Ong-Oaj Pairam A/W 2013 by Zoe Gotts
Ong-Oaj Pairam S/S 2014 preview by Zoe Gotts.

Why is it so important to you to print on British textiles, and where do you get this done?
We have so many skilled factories and teams in Britain and there is so much talent, yet it’s very easy to get work done overseas to save on cost. You miss out on a wealth of local talent, craft and inspiration if you save a few pennies by getting work done abroad. All the textiles in this collection were sourced and printed in Britain, and all my embroidery and my shoes have been manufactured here. It’s nice building a relationship with the companies and you learn so much more from the people. 
Ong-Oaj Pairam Autumn:Winter 2013
Ong-Oaj Pairam A/W 2013.

Embroidery was all done by Jenny King and her team, her studio is a five minute walk from my studio and she has a huge portfolio of spectacular embroidered pieces. My shoes were manufactured by Thomas Murphy, who is an incredible designer and has a small workshop in London. The textiles come from various factories, unfortunately they are mainly in Yorkshire so a bit too far for me to bribe them with cup-cakes. Printing is done through the Silk Bureau.
Ong-Oaj Pairam A/W 2013
Ong-Oaj Pairam A/W 2013.

How has your Thai heritage affected your approach to design?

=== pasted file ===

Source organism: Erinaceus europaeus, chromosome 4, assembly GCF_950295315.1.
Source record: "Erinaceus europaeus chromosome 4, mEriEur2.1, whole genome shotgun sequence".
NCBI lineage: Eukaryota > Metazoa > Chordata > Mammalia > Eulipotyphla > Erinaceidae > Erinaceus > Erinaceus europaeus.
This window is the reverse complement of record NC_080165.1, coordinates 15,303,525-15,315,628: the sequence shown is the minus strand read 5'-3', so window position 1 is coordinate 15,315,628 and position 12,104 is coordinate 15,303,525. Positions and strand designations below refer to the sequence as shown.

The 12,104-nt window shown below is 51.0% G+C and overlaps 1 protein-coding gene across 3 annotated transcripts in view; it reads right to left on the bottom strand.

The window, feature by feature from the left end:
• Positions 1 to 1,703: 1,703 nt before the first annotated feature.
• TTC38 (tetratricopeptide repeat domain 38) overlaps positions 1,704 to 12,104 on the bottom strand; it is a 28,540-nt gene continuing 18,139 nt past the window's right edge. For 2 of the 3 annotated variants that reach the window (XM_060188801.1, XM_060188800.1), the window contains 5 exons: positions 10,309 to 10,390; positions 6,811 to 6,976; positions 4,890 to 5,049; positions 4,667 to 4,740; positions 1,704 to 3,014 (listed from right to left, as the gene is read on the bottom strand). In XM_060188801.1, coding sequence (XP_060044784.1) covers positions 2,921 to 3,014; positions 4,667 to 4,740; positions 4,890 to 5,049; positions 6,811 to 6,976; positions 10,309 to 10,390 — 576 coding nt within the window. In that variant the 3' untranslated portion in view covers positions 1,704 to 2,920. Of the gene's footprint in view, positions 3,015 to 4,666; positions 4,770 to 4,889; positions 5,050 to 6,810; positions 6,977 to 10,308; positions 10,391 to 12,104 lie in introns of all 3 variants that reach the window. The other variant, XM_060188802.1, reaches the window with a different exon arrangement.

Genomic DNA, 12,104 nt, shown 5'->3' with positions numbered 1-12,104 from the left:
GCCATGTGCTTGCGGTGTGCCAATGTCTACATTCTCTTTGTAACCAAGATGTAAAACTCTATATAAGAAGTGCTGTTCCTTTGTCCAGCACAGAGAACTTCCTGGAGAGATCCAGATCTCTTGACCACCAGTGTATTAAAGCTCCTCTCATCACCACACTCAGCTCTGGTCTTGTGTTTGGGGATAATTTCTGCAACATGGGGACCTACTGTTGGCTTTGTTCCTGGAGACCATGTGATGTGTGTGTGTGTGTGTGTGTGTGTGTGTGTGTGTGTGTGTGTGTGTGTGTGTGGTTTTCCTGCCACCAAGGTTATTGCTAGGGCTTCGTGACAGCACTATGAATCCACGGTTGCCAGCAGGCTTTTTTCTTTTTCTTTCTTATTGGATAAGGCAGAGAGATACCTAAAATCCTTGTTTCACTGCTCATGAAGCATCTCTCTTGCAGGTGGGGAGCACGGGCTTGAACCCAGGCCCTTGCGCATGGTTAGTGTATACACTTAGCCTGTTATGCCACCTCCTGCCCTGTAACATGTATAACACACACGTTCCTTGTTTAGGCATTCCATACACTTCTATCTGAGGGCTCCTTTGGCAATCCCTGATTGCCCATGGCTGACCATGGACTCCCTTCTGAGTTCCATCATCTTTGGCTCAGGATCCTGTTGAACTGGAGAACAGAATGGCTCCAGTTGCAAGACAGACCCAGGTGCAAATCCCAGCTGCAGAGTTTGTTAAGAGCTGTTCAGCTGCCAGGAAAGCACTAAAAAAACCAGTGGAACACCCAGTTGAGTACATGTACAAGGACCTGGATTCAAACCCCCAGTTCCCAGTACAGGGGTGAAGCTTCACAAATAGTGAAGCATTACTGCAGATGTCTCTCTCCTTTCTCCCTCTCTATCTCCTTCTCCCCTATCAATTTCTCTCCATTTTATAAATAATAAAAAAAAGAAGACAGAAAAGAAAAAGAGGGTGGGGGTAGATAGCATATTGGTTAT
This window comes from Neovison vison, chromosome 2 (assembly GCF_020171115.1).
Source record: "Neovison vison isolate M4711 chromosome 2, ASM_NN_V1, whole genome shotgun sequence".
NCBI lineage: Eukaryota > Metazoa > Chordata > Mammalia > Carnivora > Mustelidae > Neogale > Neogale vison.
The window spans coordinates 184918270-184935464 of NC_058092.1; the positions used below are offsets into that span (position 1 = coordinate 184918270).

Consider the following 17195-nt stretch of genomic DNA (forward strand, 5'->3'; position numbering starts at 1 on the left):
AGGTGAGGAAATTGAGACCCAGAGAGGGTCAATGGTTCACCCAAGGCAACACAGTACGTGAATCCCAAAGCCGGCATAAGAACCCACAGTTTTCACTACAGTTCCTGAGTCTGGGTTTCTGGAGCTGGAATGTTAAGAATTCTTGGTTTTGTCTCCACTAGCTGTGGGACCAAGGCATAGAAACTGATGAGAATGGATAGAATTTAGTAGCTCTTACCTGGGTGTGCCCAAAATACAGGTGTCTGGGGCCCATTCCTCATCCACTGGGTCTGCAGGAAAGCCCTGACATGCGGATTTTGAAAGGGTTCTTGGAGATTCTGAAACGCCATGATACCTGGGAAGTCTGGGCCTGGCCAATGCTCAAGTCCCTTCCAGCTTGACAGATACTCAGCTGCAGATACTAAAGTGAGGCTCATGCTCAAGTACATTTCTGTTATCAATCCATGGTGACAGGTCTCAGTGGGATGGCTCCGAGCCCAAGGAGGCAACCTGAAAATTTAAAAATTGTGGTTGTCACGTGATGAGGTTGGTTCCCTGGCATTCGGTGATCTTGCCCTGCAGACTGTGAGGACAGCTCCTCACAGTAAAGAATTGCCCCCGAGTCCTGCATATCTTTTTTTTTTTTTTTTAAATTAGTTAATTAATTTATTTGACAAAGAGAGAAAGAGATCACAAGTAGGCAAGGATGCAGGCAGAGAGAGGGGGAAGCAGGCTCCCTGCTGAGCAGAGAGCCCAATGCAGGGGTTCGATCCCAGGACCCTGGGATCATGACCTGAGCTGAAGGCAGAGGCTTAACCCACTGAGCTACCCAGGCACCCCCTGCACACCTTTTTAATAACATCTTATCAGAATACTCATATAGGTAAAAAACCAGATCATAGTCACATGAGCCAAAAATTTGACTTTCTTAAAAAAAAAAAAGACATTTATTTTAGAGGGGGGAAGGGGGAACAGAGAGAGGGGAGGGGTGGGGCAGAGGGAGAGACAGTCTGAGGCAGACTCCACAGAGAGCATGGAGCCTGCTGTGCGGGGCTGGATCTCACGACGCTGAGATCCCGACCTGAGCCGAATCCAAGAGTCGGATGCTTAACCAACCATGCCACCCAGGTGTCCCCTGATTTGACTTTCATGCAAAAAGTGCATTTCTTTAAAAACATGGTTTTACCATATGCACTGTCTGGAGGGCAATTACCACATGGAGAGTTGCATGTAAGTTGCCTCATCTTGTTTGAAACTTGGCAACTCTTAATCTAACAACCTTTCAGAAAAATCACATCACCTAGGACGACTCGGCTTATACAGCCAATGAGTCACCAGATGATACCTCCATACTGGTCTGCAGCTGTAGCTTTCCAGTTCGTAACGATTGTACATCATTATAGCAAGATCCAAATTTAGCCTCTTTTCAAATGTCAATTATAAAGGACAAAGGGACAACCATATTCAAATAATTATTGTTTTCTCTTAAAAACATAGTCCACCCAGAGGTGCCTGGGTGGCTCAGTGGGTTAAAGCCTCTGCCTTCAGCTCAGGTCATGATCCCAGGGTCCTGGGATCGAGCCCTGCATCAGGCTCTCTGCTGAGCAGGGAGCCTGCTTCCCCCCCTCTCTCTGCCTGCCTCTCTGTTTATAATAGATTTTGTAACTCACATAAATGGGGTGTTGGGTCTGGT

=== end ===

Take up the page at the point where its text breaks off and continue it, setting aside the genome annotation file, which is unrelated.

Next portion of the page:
My Thai background has mainly affected my approach to business and my work ethic. My parents grew a successful (food) industry from nothing and inspired me to work very hard and achieve my dreams. Always start with the end in mind and keep focussed. They are also good at making sure I keep my business head on.

Categories ,A/W 2013, ,Brighton University, ,Drew Barrymore, ,ET, ,Fashion Scout, ,Freemasons’ Hall, ,Gaarte, ,Gabriel Ayala, ,Gertie, ,interview, ,Jenny King, ,lfw, ,London Fashion Week, ,Ong-Oaj Pairam, ,Pop PR, ,preview, ,Proenza Schouler, ,Roland Mouret, ,Rose Crees, ,S/S 2014, ,Silk Bureau, ,Thai, ,Thomas Murphy, ,Zoe Gotts

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Amelia’s Magazine | London Fashion Week S/S 2012 Exhibition Review: Headonism

Charlie Le Mindu by Claire Kearns

The exhibitions around Somerset House are one of my favourite London Fashion Week pleasures – I enjoy wandering the stands in between shows as it gives you a chance to see all of the clothes close up and even talk to some of the designers about their new collections. One such exhibition that I always make sure I catch, view is Headonsim. Curated by legendary milliner Stephen Jones, information pills who has designed for everyone from Marilyn Manson to Beyonce, medications 2011 marks its third year of existence. Read my S/S 2011 review here.

Charlie Le Mindu by Michelle Pegrume

Four milliners participated – Charlie Le Mindu, Piers Atkinson, Noel Stewart and J Smith Esquire. Situated next to the press lounge in Somerset House this time around, each designer exhibited their best talents on stands placed at different levels in quite a small room on the ground floor (rather than on the lower level as in previous years).